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Re: Importing W3C's test suite into implementor's test suites.

From: Rebecca Hauck <rhauck@adobe.com>
Date: Thu, 21 Mar 2013 14:36:08 -0700
To: Dirk Pranke <dpranke@chromium.org>, Tobie Langel <tobie@w3.org>
CC: James Graham <jgraham@opera.com>, Robin Berjon <robin@w3.org>, public-test-infra <public-test-infra@w3.org>, fantasai <fantasai.lists@inkedblade.net>, Kris Krueger <krisk@microsoft.com>
Message-ID: <CD70C36F.CD80%rhauck@adobe.com>


From: Dirk Pranke <dpranke@chromium.org<mailto:dpranke@chromium.org>>
Date: Thu, 21 Mar 2013 13:45:24 -0700
To: Tobie Langel <tobie@w3.org<mailto:tobie@w3.org>>
Cc: James Graham <jgraham@opera.com<mailto:jgraham@opera.com>>, Robin Berjon <robin@w3.org<mailto:robin@w3.org>>, public-test-infra <public-test-infra@w3.org<mailto:public-test-infra@w3.org>>, fantasai <fantasai.lists@inkedblade.net<mailto:fantasai.lists@inkedblade.net>>, Kris Krueger <krisk@microsoft.com<mailto:krisk@microsoft.com>>
Subject: Re: Importing W3C's test suite into implementor's test suites.

On Thu, Mar 21, 2013 at 7:28 AM, Tobie Langel <tobie@w3.org<mailto:tobie@w3.org>> wrote:
On Thursday, March 21, 2013 at 2:11 PM, James Graham wrote:
> Many vendor's systems are designed around the assumption that "all tests
> must pass" and, for the rare cases where tests don't pass, one is expected
> to manually annotate the test as failing. This is problematic if you
> suddenly import 10,000 tests for a feature that you haven't implemented
> yet. Or even 100 tests of which 27 fail. I don't have a good solution for
> this other than "don't design your test system like that" (which is rather
> late). I presume the answer will look something like a means of
> auto-marking tests as expected-fail on their first run after import.

Afaik, this is what Mozilla does now with CSS ref tests. Fantasai, please correct me if I'm wrong.

Tests are batch imported (monthly) and ran. New tests which fail are marked as such in a manifest file (that Mozilla hosts) and get skipped in test runs. Not sure what happens to existing tests which were previously passing and now fail, but they're probably either skipped too or investigated.

Would be great to understand how WebKit (or would that be vendor specific?) and Microsoft plan to proceed with this.


All of the public / "upstreamed" WebKit ports basically work the way James describes, except that the WebKit infrastructure has ways to mark entire directory trees (or suites) of tests as expected to fail (or also should be skipped).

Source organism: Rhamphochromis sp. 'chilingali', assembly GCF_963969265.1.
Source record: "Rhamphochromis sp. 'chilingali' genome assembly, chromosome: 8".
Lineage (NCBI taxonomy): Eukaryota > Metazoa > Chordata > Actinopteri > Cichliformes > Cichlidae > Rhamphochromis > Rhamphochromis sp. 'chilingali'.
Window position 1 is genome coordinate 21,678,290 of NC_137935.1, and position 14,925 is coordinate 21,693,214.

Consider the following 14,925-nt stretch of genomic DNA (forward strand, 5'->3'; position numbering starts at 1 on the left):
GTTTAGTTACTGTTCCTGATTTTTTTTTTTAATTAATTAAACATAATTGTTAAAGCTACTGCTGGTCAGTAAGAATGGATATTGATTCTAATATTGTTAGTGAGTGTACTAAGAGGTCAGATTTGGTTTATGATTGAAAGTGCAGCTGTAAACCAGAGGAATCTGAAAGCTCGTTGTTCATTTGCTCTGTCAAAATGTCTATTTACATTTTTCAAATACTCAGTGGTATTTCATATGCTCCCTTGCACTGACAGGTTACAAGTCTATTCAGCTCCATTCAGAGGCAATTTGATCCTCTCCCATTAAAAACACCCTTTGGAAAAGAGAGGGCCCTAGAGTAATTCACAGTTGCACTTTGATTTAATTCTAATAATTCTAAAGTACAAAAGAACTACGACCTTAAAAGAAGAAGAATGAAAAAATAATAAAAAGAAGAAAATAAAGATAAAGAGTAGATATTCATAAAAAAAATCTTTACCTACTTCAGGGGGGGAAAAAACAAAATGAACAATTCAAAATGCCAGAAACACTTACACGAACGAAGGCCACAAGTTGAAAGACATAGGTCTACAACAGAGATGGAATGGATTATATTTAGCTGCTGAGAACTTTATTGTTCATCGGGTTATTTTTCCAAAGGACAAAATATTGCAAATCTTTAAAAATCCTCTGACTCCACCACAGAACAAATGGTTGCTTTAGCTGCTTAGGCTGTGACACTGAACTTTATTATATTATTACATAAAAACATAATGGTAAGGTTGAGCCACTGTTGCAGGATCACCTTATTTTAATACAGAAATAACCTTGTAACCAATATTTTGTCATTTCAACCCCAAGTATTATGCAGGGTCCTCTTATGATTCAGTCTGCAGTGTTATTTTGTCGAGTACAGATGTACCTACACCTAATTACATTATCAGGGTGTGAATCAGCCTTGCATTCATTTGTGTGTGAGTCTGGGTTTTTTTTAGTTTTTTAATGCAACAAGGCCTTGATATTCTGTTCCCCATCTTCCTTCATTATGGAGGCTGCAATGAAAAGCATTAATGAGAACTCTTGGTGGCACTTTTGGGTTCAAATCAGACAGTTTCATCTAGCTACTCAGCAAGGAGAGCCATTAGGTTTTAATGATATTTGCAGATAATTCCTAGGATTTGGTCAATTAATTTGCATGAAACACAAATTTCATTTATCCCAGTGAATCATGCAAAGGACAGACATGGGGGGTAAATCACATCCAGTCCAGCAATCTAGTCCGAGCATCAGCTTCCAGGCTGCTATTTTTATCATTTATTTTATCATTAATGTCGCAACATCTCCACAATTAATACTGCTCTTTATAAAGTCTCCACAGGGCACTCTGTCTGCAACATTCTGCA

At the moment, tests are imported sporadically, in a completely ad-hoc and manual manner. There are people (including Rebecca) actively working to change this :)

FWIW, the reason I've started to address automating the import is because I'm currently in a third scenario that hasn't really been addressed directly here.  Where Scenario 1 is upstreaming existing tests from implementors to the W3C and Scenario 2 is implementors importing existing tests from the W3C, I'm currently in spot where I'm writing new tests and want to submit them to both places at once.  Putting aside the challenges I faced with authoring tests that work in both systems (despite reftest and testharness.js support in WK, still had a few),  I also obviously wanted to avoid submitting 2 versions of the same tests to different repos. I chose the model of submitting them first to the W3C and scripting the import of them from the W3C repo into Webkit with the rule of never modifying them in Webkit, thus turning it into Scenario 2.  A lightweight automated import that follows this rule is already happening in Webkit with the webperf repository from https://dvcs.w3.org/hg, so I just keyed off that.  I'm not sure how common this third scenario is, but it really seems it should be (at least encouraged) for anyone actively working on a spec and and implementation together. For the feature that my colleagues and I are currently working on (CSS Regions), advancing both the spec and implementation in Webkit are equally important.  I'd be curious to know if any other implementors had a model for this case. And sorry Tobie if I've just created another fork of this discussion.
Received on Thursday, 21 March 2013 21:36:47 UTC

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